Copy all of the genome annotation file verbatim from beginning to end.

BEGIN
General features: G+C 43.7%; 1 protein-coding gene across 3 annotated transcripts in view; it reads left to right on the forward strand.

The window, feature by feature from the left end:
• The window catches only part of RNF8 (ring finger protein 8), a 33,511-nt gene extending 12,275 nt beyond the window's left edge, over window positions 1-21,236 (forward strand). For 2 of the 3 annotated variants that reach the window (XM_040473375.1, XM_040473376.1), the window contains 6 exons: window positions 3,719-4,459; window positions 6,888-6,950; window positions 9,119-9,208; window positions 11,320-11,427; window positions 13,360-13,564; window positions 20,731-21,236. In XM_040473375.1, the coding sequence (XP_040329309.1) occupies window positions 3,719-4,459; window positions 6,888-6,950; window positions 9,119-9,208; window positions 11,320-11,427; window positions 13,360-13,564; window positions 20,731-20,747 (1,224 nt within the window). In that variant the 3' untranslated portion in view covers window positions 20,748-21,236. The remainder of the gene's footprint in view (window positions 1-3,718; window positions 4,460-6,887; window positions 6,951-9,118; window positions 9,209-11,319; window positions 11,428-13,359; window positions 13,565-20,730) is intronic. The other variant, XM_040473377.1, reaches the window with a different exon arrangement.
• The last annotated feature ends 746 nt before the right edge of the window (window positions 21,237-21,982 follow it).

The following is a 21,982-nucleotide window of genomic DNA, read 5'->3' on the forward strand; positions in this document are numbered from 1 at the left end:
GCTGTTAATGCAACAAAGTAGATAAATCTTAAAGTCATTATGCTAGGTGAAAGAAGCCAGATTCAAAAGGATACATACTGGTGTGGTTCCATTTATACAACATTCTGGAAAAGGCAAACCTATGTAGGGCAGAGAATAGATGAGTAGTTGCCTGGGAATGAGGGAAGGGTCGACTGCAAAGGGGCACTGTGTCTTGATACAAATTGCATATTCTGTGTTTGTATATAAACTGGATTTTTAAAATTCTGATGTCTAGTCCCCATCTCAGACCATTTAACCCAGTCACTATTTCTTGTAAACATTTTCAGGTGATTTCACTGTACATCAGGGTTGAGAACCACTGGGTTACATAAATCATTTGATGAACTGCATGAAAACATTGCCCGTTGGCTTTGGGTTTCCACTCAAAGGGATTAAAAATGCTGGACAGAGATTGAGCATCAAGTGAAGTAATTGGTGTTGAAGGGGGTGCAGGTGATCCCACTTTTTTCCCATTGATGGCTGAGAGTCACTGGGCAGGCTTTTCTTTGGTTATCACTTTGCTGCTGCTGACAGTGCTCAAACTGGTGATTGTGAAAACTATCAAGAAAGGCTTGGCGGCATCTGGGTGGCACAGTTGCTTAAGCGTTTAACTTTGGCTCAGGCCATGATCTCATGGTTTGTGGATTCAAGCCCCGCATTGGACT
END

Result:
General features: G+C 43.7%; 1 protein-coding gene across 3 annotated transcripts in view; it reads left to right on the forward strand.

The window, feature by feature from the left end:
• The window catches only part of RNF8 (ring finger protein 8), a 33,511-nt gene extending 12,275 nt beyond the window's left edge, over window positions 1-21,236 (forward strand). For 2 of the 3 annotated variants that reach the window (XM_040473375.1, XM_040473376.1), the window contains 6 exons: window positions 3,719-4,459; window positions 6,888-6,950; window positions 9,119-9,208; window positions 11,320-11,427; window positions 13,360-13,564; window positions 20,731-21,236. In XM_040473375.1, the coding sequence (XP_040329309.1) occupies window positions 3,719-4,459; window positions 6,888-6,950; window positions 9,119-9,208; window positions 11,320-11,427; window positions 13,360-13,564; window positions 20,731-20,747 (1,224 nt within the window). In that variant the 3' untranslated portion in view covers window positions 20,748-21,236. The remainder of the gene's footprint in view (window positions 1-3,718; window positions 4,460-6,887; window positions 6,951-9,118; window positions 9,209-11,319; window positions 11,428-13,359; window positions 13,565-20,730) is intronic. The other variant, XM_040473377.1, reaches the window with a different exon arrangement.
• The last annotated feature ends 746 nt before the right edge of the window (window positions 21,237-21,982 follow it).

The following is a 21,982-nucleotide window of genomic DNA, read 5'->3' on the forward strand; positions in this document are numbered from 1 at the left end:
GCTGTTAATGCAACAAAGTAGATAAATCTTAAAGTCATTATGCTAGGTGAAAGAAGCCAGATTCAAAAGGATACATACTGGTGTGGTTCCATTTATACAACATTCTGGAAAAGGCAAACCTATGTAGGGCAGAGAATAGATGAGTAGTTGCCTGGGAATGAGGGAAGGGTCGACTGCAAAGGGGCACTGTGTCTTGATACAAATTGCATATTCTGTGTTTGTATATAAACTGGATTTTTAAAATTCTGATGTCTAGTCCCCATCTCAGACCATTTAACCCAGTCACTATTTCTTGTAAACATTTTCAGGTGATTTCACTGTACATCAGGGTTGAGAACCACTGGGTTACATAAATCATTTGATGAACTGCATGAAAACATTGCCCGTTGGCTTTGGGTTTCCACTCAAAGGGATTAAAAATGCTGGACAGAGATTGAGCATCAAGTGAAGTAATTGGTGTTGAAGGGGGTGCAGGTGATCCCACTTTTTTCCCATTGATGGCTGAGAGTCACTGGGCAGGCTTTTCTTTGGTTATCACTTTGCTGCTGCTGACAGTGCTCAAACTGGTGATTGTGAAAACTATCAAGAAAGGCTTGGCGGCATCTGGGTGGCACAGTTGCTTAAGCGTTTAACTTTGGCTCAGGCCATGATCTCATGGTTTGTGGATTCAAGCCCCGCATTGGACT